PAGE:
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Section of Aberdeen’s hospitality trade no longer being ‘punished’ for doing business during local lockdown

A Deliveroo delivery person cycling on Union Street, Aberdeen during the coronavirus outbreak.
Picture by Darrell Benns.
A Deliveroo delivery person cycling on Union Street, Aberdeen during the coronavirus outbreak. Picture by Darrell Benns.

Hospitality businesses which adapted to the three-week shutdown of sit-in trade will no longer be “punished” by rules around relief funding.

The Scottish Government has set up a £1million support scheme designed to help cafes, bars and restaurants which were forced to close.

Those who tried to stay open and offer takeaway services during the lockdown were originally to be excluded from the grant scheme.

Aberdeen City Council’s chief city growth officer Richard Sweetnam had told a meeting of industry bosses that the “grey area” was “clearly punishing a lot of premises in the city that have been forced to shut down”.

He argued they would still have lost money despite trying to keep business going.

Funding has also been made available for firms impact by the knock-on effects of the lockdown, including hotels and shops which were able to stay open but suffered for the lack of footfall.

Although bankrolled by the Scottish Government, the council is responsible for handing out the money – but was tied to the rules set out by ministers.

Depending on the value of their premises, business bosses could receive either £1,000 or £1,500.

Based on the rateable value of properties, using the high rate from the business rates system of £51,000 as a cut-off.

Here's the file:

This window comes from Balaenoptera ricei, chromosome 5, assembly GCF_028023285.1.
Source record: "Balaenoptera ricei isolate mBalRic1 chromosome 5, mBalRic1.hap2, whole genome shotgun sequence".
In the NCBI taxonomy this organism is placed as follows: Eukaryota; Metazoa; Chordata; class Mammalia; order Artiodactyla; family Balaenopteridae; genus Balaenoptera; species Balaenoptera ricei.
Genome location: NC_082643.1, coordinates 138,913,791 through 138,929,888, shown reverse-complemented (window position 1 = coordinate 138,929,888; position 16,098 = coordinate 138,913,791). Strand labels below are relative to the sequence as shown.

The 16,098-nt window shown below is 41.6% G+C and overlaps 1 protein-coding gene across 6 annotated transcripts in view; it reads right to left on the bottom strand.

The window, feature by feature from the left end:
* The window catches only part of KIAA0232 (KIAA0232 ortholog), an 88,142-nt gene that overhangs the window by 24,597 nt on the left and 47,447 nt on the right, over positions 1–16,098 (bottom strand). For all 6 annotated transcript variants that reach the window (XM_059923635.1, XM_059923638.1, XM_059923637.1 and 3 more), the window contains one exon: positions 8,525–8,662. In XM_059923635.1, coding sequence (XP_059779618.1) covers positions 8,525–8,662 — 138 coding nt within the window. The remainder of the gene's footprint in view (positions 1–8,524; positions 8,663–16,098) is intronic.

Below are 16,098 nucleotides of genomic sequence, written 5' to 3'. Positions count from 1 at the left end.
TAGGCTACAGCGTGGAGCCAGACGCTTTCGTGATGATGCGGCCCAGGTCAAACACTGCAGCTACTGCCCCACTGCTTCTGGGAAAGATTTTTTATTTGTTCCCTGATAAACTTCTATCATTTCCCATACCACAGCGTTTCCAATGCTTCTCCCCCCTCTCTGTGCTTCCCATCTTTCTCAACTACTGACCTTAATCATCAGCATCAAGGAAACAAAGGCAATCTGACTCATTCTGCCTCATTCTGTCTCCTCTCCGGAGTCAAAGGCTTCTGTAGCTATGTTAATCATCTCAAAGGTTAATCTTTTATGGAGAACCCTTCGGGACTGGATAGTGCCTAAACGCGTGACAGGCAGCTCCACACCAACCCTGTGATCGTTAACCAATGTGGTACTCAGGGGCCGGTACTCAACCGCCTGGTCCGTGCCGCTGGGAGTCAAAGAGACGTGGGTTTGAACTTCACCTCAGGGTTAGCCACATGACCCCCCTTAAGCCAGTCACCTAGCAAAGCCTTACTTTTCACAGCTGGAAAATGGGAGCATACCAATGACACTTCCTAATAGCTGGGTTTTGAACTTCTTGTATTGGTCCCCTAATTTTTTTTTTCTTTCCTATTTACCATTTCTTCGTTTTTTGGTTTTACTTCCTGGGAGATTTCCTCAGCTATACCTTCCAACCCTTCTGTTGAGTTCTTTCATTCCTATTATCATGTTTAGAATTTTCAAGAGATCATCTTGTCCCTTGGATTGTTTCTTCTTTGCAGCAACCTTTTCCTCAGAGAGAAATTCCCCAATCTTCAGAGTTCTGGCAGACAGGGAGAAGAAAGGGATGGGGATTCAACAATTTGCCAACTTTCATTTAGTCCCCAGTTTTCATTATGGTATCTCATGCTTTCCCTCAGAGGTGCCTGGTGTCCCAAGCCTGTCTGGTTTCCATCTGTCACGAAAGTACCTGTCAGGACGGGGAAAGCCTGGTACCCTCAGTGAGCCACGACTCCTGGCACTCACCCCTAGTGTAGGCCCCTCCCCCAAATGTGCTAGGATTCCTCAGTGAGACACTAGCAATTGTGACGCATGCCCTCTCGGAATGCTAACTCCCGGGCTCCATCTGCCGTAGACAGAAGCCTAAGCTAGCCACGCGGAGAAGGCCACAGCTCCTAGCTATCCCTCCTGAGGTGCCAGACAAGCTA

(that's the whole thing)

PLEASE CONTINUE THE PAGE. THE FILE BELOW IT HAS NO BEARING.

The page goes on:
Unlike previous coronavirus emergency grants, companies can apply for help per property but can only receive a maximum of £10,000.

The £1m pot has been split into two funds, the first worth £900,000 for hospitality businesses directly affected and the other as a £100,000 discretionary fund for all other sectors stung by the measures.

But until yesterday, any cafe, restaurant or bar which offered takeaways was ineligible to apply for a grant from the main fund.

It would have meant more pressure on the discretionary pot of cash, risking potentially tens of thousands going spare.

Council leaders also argued it would increase demand on the £100,000 kitty, meaning less help was available for struggling hotels and shops for example.

Applications for the main £900,000 fund opened on August 20 and last night the council announced they were accepting asks for money from the discretionary scheme too.

Council leader Douglas Lumsden said: “It is a relief as it would have been really tough on those businesses who offered takeaway just to keep ticking over, but still with a huge hit to their turnover.“It’s pleasing the Scottish Government have listened to us on that.

“We also got confirmation any of the £900,000 not claimed can be used in the discretionary fund, meaning the full £1m will be used help businesses in Aberdeen.”

More information can be found on the council’s website.

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